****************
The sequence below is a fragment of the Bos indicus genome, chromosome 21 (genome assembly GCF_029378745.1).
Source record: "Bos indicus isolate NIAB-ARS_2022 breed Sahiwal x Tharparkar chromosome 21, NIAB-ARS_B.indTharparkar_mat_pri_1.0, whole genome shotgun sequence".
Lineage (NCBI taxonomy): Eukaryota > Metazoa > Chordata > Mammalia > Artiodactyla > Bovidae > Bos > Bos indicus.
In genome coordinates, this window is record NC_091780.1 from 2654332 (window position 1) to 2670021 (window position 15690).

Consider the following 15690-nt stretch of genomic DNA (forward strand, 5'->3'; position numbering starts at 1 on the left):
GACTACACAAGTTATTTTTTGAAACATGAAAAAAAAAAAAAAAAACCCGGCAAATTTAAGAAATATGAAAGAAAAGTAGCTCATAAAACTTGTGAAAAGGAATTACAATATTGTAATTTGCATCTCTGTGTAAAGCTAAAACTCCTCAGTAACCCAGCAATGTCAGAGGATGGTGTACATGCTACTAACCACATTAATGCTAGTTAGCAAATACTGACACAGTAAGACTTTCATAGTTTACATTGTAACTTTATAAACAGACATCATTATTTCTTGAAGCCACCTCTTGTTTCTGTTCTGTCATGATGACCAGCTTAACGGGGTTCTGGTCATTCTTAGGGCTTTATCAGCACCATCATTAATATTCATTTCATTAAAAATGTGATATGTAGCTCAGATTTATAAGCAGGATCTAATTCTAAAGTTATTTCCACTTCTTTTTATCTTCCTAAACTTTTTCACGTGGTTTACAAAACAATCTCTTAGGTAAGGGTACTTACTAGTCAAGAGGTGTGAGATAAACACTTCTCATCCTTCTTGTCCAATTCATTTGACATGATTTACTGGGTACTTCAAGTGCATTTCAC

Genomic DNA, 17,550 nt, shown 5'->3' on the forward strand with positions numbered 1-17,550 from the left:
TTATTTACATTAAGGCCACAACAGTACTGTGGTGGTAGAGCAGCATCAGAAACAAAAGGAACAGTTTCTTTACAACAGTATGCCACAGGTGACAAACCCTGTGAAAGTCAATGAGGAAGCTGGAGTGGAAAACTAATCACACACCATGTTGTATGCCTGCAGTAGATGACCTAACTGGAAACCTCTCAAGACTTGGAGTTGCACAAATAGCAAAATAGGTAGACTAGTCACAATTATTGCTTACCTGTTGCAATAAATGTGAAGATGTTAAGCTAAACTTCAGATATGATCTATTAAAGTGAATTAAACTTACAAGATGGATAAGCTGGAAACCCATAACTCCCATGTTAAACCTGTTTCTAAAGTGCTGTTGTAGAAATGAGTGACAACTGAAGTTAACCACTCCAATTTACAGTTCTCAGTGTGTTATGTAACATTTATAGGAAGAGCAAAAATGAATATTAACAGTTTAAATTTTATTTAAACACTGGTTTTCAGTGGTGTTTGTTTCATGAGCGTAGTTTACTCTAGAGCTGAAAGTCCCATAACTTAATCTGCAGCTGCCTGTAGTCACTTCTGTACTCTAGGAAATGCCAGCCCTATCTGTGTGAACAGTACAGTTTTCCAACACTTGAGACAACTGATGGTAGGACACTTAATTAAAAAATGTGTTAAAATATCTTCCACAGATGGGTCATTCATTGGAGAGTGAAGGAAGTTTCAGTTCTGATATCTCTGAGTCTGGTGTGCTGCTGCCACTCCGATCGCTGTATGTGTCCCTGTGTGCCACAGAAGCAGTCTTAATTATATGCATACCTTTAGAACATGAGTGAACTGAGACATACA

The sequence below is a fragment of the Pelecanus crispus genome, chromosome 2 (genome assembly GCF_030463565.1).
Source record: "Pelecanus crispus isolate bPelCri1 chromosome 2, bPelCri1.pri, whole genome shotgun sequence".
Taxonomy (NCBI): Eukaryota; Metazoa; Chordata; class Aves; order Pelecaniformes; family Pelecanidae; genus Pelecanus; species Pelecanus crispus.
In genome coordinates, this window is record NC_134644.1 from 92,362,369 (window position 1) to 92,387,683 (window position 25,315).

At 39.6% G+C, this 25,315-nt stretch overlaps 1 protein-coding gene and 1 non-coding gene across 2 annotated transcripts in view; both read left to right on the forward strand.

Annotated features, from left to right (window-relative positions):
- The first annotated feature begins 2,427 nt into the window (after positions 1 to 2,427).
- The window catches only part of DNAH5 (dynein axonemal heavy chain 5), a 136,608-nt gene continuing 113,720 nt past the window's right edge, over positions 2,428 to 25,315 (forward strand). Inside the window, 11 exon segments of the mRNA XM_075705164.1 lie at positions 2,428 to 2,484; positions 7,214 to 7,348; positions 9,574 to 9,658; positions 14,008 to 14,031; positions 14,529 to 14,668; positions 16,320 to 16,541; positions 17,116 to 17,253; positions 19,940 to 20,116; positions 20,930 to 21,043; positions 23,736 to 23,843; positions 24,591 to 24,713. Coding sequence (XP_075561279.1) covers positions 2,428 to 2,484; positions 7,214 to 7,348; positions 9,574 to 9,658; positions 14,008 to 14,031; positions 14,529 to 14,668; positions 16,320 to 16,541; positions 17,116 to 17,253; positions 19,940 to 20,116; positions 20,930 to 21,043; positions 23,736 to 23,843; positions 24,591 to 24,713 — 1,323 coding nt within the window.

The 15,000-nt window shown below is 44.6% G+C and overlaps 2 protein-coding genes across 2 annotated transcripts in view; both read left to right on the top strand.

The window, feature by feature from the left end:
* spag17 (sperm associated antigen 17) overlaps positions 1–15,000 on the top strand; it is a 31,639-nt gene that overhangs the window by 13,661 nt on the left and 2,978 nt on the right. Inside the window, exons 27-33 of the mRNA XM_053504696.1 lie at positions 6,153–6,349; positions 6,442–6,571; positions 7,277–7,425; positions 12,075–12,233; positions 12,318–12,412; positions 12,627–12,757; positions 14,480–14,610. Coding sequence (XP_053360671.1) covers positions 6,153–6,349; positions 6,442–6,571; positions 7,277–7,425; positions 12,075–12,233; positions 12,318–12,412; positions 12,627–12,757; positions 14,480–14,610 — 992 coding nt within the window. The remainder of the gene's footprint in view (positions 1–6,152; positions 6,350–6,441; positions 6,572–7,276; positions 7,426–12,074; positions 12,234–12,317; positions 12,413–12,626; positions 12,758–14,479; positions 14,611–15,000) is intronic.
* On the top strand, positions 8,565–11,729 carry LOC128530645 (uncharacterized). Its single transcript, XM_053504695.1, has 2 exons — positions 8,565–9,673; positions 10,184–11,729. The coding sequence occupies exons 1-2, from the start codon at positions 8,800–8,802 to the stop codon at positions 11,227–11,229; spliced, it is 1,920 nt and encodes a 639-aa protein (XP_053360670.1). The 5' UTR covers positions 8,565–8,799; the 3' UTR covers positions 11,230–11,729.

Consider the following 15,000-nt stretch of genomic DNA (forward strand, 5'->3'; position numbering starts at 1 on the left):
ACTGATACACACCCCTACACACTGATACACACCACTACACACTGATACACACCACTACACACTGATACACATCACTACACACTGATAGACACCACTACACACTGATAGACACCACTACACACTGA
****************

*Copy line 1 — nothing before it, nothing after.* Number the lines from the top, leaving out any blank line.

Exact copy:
The sequence below is a fragment of the Bos indicus genome, chromosome 21 (genome assembly GCF_029378745.1).